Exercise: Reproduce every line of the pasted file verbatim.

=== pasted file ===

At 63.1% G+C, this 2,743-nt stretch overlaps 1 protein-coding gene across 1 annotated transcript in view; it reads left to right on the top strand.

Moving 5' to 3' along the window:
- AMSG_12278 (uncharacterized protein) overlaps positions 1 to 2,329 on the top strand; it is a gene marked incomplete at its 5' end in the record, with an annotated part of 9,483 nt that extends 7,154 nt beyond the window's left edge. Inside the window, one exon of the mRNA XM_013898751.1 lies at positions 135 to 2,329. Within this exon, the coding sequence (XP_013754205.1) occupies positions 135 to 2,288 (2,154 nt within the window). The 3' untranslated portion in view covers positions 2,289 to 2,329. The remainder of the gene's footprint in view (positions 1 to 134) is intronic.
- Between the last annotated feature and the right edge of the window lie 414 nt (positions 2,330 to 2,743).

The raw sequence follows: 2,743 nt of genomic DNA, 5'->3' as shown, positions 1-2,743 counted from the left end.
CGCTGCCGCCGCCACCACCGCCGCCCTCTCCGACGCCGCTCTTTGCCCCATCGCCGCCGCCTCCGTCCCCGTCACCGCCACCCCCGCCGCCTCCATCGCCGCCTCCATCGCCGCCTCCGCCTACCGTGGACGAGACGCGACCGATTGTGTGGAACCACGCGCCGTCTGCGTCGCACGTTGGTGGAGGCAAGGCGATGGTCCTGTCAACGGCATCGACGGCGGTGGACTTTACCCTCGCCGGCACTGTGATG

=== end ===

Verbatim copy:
At 63.1% G+C, this 2,743-nt stretch overlaps 1 protein-coding gene across 1 annotated transcript in view; it reads left to right on the top strand.

Moving 5' to 3' along the window:
- AMSG_12278 (uncharacterized protein) overlaps positions 1 to 2,329 on the top strand; it is a gene marked incomplete at its 5' end in the record, with an annotated part of 9,483 nt that extends 7,154 nt beyond the window's left edge. Inside the window, one exon of the mRNA XM_013898751.1 lies at positions 135 to 2,329. Within this exon, the coding sequence (XP_013754205.1) occupies positions 135 to 2,288 (2,154 nt within the window). The 3' untranslated portion in view covers positions 2,289 to 2,329. The remainder of the gene's footprint in view (positions 1 to 134) is intronic.
- Between the last annotated feature and the right edge of the window lie 414 nt (positions 2,330 to 2,743).

The raw sequence follows: 2,743 nt of genomic DNA, 5'->3' as shown, positions 1-2,743 counted from the left end.
CGCTGCCGCCGCCACCACCGCCGCCCTCTCCGACGCCGCTCTTTGCCCCATCGCCGCCGCCTCCGTCCCCGTCACCGCCACCCCCGCCGCCTCCATCGCCGCCTCCATCGCCGCCTCCGCCTACCGTGGACGAGACGCGACCGATTGTGTGGAACCACGCGCCGTCTGCGTCGCACGTTGGTGGAGGCAAGGCGATGGTCCTGTCAACGGCATCGACGGCGGTGGACTTTACCCTCGCCGGCACTGTGATG